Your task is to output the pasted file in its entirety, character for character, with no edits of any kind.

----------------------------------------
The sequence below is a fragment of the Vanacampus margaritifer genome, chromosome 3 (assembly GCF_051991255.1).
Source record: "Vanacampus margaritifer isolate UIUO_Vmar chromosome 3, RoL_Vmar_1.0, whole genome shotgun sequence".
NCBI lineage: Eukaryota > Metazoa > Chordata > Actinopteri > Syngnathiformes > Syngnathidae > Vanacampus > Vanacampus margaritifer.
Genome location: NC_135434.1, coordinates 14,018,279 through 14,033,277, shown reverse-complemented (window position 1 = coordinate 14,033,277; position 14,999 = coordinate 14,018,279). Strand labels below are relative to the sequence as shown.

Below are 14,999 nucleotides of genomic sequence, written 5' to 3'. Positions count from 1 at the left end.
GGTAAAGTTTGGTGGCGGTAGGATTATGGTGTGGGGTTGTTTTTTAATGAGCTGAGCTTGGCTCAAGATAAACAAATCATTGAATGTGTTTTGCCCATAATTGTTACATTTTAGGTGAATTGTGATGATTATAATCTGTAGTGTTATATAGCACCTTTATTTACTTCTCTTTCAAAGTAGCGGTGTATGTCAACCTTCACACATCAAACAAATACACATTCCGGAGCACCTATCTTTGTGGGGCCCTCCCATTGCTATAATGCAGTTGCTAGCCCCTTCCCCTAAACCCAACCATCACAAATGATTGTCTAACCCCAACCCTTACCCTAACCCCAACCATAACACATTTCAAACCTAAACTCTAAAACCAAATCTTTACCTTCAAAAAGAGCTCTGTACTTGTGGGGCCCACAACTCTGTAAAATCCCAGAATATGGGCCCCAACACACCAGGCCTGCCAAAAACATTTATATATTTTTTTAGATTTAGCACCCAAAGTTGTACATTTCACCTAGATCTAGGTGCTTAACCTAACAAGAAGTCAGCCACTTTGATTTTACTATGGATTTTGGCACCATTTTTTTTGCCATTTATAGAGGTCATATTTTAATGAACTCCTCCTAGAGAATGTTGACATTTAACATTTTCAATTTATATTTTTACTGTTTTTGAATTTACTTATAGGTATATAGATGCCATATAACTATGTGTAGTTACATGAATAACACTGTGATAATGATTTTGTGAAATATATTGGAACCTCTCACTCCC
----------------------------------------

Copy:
The sequence below is a fragment of the Vanacampus margaritifer genome, chromosome 3 (assembly GCF_051991255.1).
Source record: "Vanacampus margaritifer isolate UIUO_Vmar chromosome 3, RoL_Vmar_1.0, whole genome shotgun sequence".
NCBI lineage: Eukaryota > Metazoa > Chordata > Actinopteri > Syngnathiformes > Syngnathidae > Vanacampus > Vanacampus margaritifer.
Genome location: NC_135434.1, coordinates 14,018,279 through 14,033,277, shown reverse-complemented (window position 1 = coordinate 14,033,277; position 14,999 = coordinate 14,018,279). Strand labels below are relative to the sequence as shown.

Below are 14,999 nucleotides of genomic sequence, written 5' to 3'. Positions count from 1 at the left end.
GGTAAAGTTTGGTGGCGGTAGGATTATGGTGTGGGGTTGTTTTTTAATGAGCTGAGCTTGGCTCAAGATAAACAAATCATTGAATGTGTTTTGCCCATAATTGTTACATTTTAGGTGAATTGTGATGATTATAATCTGTAGTGTTATATAGCACCTTTATTTACTTCTCTTTCAAAGTAGCGGTGTATGTCAACCTTCACACATCAAACAAATACACATTCCGGAGCACCTATCTTTGTGGGGCCCTCCCATTGCTATAATGCAGTTGCTAGCCCCTTCCCCTAAACCCAACCATCACAAATGATTGTCTAACCCCAACCCTTACCCTAACCCCAACCATAACACATTTCAAACCTAAACTCTAAAACCAAATCTTTACCTTCAAAAAGAGCTCTGTACTTGTGGGGCCCACAACTCTGTAAAATCCCAGAATATGGGCCCCAACACACCAGGCCTGCCAAAAACATTTATATATTTTTTTAGATTTAGCACCCAAAGTTGTACATTTCACCTAGATCTAGGTGCTTAACCTAACAAGAAGTCAGCCACTTTGATTTTACTATGGATTTTGGCACCATTTTTTTTGCCATTTATAGAGGTCATATTTTAATGAACTCCTCCTAGAGAATGTTGACATTTAACATTTTCAATTTATATTTTTACTGTTTTTGAATTTACTTATAGGTATATAGATGCCATATAACTATGTGTAGTTACATGAATAACACTGTGATAATGATTTTGTGAAATATATTGGAACCTCTCACTCCC